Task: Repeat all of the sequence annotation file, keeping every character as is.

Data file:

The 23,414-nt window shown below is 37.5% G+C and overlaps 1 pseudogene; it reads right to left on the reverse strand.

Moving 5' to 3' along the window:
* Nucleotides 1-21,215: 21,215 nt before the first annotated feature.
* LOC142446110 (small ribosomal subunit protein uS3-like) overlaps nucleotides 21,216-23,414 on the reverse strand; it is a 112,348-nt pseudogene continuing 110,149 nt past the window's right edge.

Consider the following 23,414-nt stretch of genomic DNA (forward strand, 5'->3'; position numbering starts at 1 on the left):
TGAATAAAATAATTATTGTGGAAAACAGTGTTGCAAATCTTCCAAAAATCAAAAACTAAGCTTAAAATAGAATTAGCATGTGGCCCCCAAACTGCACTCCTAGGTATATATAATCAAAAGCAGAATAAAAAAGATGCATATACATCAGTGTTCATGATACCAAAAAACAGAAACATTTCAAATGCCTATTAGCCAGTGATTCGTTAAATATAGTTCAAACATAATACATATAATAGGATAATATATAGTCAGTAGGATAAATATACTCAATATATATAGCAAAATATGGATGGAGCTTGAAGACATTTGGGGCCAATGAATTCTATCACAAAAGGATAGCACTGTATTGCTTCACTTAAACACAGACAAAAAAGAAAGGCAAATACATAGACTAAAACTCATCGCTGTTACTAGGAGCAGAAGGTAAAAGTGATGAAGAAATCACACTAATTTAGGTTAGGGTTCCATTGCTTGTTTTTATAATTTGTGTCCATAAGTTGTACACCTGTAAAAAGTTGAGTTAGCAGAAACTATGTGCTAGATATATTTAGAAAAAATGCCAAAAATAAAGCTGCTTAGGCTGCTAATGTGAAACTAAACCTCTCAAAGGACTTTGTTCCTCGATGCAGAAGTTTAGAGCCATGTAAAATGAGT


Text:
The 23,414-nt window shown below is 37.5% G+C and overlaps 1 pseudogene; it reads right to left on the reverse strand.

Moving 5' to 3' along the window:
* Nucleotides 1-21,215: 21,215 nt before the first annotated feature.
* LOC142446110 (small ribosomal subunit protein uS3-like) overlaps nucleotides 21,216-23,414 on the reverse strand; it is a 112,348-nt pseudogene continuing 110,149 nt past the window's right edge.

Consider the following 23,414-nt stretch of genomic DNA (forward strand, 5'->3'; position numbering starts at 1 on the left):
TGAATAAAATAATTATTGTGGAAAACAGTGTTGCAAATCTTCCAAAAATCAAAAACTAAGCTTAAAATAGAATTAGCATGTGGCCCCCAAACTGCACTCCTAGGTATATATAATCAAAAGCAGAATAAAAAAGATGCATATACATCAGTGTTCATGATACCAAAAAACAGAAACATTTCAAATGCCTATTAGCCAGTGATTCGTTAAATATAGTTCAAACATAATACATATAATAGGATAATATATAGTCAGTAGGATAAATATACTCAATATATATAGCAAAATATGGATGGAGCTTGAAGACATTTGGGGCCAATGAATTCTATCACAAAAGGATAGCACTGTATTGCTTCACTTAAACACAGACAAAAAAGAAAGGCAAATACATAGACTAAAACTCATCGCTGTTACTAGGAGCAGAAGGTAAAAGTGATGAAGAAATCACACTAATTTAGGTTAGGGTTCCATTGCTTGTTTTTATAATTTGTGTCCATAAGTTGTACACCTGTAAAAAGTTGAGTTAGCAGAAACTATGTGCTAGATATATTTAGAAAAAATGCCAAAAATAAAGCTGCTTAGGCTGCTAATGTGAAACTAAACCTCTCAAAGGACTTTGTTCCTCGATGCAGAAGTTTAGAGCCATGTAAAATGAGT